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Barcoding myxomycetes with molecular markers: challenges and opportunities

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Despite the long history of studies based on fruit body occurrence and morphology, the molecular era for myxomycetes started much later than for most other Eukaryotic groups. With the first reliable phylogenies of myxomycetes at hand, a barcoding approach is within reach. However, a serious challenge is the high diversity in marker genes known as more conservative in animals or plants. Like in other protistean groups this makes it difficult to find truly universal primers. This review reports recent advances in the development of molecular markers and assesses their suitability for barcoding the ca. 1000 described morphospecies. Most advanced is barcoding with partial sequences of the 18S rRNA gene, but the mitochondrial cytochrome c oxidase subunit I gene is as well a promising marker. Based on the limited number of studies that employed molecular methods to investigate natural populations of myxomycetes, consequences of such a barcoding approach for species concepts are discussed. Challenges for the analysis of environmental samples are addressed, which have a great potential to improve our understanding of the ecology and diversity of the group.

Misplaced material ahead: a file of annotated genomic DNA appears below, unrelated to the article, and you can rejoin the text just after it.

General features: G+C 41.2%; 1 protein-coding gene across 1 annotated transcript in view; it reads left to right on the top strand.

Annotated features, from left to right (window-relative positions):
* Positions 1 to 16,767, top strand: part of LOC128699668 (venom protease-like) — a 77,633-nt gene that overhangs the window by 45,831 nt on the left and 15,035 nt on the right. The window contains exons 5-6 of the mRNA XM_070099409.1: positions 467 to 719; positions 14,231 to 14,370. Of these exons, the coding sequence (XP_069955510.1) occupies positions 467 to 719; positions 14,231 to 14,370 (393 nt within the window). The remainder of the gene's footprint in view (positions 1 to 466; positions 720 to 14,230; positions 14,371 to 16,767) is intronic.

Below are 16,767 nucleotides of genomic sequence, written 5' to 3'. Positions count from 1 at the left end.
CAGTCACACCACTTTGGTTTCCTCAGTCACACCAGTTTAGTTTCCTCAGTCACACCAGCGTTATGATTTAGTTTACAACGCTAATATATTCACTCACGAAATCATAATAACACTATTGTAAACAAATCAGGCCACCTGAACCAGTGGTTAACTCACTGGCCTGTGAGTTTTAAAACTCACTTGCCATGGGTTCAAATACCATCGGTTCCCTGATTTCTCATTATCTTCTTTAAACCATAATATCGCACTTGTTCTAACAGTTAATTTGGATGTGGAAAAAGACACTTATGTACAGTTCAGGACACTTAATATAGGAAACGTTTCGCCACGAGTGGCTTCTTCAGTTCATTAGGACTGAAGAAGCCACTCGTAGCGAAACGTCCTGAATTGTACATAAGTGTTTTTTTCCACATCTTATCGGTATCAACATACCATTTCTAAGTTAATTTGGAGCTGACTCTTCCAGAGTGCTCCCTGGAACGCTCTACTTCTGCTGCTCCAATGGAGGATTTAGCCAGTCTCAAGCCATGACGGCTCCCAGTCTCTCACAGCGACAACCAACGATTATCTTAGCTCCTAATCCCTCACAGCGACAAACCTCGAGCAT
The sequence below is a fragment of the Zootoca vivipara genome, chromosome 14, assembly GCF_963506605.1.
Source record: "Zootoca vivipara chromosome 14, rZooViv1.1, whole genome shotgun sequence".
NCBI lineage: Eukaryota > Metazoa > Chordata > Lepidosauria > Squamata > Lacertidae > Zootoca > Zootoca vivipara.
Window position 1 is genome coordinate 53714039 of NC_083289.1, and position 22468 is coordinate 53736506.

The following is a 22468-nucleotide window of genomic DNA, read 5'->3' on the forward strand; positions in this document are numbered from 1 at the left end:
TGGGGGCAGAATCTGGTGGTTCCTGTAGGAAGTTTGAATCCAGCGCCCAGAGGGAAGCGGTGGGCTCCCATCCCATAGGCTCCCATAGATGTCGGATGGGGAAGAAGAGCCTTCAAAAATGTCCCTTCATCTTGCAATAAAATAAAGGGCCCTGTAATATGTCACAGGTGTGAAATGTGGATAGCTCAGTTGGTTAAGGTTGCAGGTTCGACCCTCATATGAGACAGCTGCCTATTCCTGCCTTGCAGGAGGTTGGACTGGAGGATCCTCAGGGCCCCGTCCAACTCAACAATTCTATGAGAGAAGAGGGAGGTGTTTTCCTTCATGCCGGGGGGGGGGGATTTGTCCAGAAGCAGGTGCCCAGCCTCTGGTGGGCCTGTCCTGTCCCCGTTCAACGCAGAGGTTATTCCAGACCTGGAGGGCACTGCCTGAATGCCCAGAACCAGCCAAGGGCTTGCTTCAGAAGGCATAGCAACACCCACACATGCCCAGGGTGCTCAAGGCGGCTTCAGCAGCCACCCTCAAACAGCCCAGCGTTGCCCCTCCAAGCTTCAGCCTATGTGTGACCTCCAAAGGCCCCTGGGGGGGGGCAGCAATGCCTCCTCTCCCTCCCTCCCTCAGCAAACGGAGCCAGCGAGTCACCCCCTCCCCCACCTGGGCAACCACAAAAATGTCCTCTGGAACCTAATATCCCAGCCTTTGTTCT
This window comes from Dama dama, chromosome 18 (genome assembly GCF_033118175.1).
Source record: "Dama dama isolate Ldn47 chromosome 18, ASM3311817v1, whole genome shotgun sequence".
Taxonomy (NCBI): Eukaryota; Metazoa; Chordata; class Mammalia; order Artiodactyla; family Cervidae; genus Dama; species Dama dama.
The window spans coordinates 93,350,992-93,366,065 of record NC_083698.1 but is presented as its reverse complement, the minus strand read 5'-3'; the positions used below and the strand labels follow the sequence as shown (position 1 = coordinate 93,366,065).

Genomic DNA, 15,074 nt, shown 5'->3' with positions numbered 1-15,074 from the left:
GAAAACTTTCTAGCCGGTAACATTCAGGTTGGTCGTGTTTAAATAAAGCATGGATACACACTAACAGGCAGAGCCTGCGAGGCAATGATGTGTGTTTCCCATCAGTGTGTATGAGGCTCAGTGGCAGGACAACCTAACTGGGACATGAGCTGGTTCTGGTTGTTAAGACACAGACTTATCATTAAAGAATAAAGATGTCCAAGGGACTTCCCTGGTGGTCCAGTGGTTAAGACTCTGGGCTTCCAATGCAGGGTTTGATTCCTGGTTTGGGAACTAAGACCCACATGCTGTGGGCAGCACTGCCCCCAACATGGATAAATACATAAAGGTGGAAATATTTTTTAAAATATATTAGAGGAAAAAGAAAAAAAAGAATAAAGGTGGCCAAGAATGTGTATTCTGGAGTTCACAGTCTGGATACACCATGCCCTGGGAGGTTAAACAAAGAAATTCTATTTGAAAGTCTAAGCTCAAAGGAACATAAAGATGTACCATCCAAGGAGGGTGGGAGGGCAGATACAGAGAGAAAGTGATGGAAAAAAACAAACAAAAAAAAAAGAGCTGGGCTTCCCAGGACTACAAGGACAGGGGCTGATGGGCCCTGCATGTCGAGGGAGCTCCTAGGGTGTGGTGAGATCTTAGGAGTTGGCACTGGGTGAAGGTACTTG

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Document Type: Research Article

Publication date: February 1, 2017

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  • Nova Hedwigia is an international journal publishing original, peer-reviewed papers on current issues of taxonomy, morphology, ultrastructure and ecology of all groups of cryptogamic plants, including cyanophytes/cyanobacteria and fungi. The half-tone plates in Nova Hedwigia are known for their high quality, which makes them especially suitable for the reproduction of photomicrographs and scanning and transmission electron micrographs.
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